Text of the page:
Well, it always needs to include your narrative. It needs to include you know your, your positioning as an organization, so you know, for example, if, if Monty is going to do business with someone, you show up as Monty. You don't put on a mask, so, and Monty is your strategy, that's your branding. So that's what needs to exist every time in all your marketing, whether it's in an email or a phone call. In a phone call, it's Monty talking in Monty's voice, in Monty's delivery and Monty's tone, upholding your values and how you approach life and business in general, and that comes through every time. It's the same thing in marketing. If your marketing looks different in every channel, if it sounds different in every channel, if it's you know, if it feels different or whatever, then there's discrepancy, then the market gets confused and they don't know what you're doing, what you're selling, who you are, what you're all about, and that just gets lost.

Speaker 1:

So it's sorry, go ahead, no, it's literally the things that scare people.

Speaker 2:

It's the intangibles that need to always be included. So it sounds weird saying that, because it's the stuff you can't see that needs to be in the thing you can see.

Speaker 1:

Yeah, it's totally true. You know, one of the things that I've found with a lot of companies that I work with is that over time, that brand message, that brand strategy, gets disjointed across channel. Right you may be, you may have things out here on Facebook and all of a sudden, you haven't used Facebook a while and you've made some brand strategy adjustments and now you've you've made those adjustments on LinkedIn and Twitter and stuff like that, and you're doing that. But over here on Facebook you're saying something totally different and it's like what happened there, and and or your website. You know you're out there on social media and you're you're communicating all these new, exciting things and everything else, and your website's just a dog's butt over here, you know, waving around and that's not.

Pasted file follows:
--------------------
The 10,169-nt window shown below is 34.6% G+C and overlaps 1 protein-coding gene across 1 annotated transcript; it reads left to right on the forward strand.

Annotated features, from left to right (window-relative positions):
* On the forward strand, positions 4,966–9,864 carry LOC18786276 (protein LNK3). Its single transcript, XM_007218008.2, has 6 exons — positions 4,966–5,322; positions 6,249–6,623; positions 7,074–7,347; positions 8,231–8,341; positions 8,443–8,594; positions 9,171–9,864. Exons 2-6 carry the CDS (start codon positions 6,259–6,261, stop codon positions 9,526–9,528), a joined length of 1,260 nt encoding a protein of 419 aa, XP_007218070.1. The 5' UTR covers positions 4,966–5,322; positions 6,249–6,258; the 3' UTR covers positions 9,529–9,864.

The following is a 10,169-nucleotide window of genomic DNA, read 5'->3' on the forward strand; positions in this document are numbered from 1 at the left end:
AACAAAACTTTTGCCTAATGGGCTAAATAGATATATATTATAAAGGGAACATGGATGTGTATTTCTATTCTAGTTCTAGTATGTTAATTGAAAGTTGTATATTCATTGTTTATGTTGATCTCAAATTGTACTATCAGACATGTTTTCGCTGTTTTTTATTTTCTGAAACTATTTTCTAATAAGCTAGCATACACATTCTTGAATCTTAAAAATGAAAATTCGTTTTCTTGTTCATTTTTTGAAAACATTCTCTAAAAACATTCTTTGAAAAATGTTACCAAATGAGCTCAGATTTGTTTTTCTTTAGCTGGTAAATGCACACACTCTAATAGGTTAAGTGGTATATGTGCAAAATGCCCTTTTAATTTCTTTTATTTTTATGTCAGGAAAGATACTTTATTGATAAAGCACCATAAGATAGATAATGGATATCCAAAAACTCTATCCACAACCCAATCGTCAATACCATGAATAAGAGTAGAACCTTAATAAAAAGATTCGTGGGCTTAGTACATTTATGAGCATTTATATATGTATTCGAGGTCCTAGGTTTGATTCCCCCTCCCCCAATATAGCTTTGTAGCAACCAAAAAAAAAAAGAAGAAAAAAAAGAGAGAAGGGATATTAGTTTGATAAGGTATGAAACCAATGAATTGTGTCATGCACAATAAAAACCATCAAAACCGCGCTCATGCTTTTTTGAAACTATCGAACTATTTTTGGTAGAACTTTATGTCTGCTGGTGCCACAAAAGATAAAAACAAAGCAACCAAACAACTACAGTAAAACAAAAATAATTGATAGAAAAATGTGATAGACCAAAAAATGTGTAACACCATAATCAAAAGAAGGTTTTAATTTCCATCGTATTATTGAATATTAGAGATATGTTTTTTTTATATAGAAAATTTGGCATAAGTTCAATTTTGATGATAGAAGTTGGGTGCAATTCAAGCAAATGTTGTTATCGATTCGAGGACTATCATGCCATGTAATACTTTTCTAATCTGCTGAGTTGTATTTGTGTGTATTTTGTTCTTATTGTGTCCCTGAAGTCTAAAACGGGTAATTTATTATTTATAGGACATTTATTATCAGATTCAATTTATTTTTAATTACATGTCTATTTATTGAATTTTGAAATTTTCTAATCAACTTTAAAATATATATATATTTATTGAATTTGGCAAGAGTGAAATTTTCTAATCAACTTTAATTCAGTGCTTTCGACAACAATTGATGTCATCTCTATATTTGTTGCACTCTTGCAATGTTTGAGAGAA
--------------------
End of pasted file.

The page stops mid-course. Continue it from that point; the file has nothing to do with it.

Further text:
Speaker 1:

That's not cohesive with what we're saying over here, and so so often it's figuring out all right. Well, you know, based on let's look a year ahead, here's where you want to be Now, here's the mess that you've got behind you that needs to be cleaned up, right? And so often it's it's it's not not everybody's starting from fresh, right, I mean, you've got to. You've got like a bunch of trash out here that you now have to revamp, and that increases the amount of time that it takes just to get you kind of back to even Totally, totally.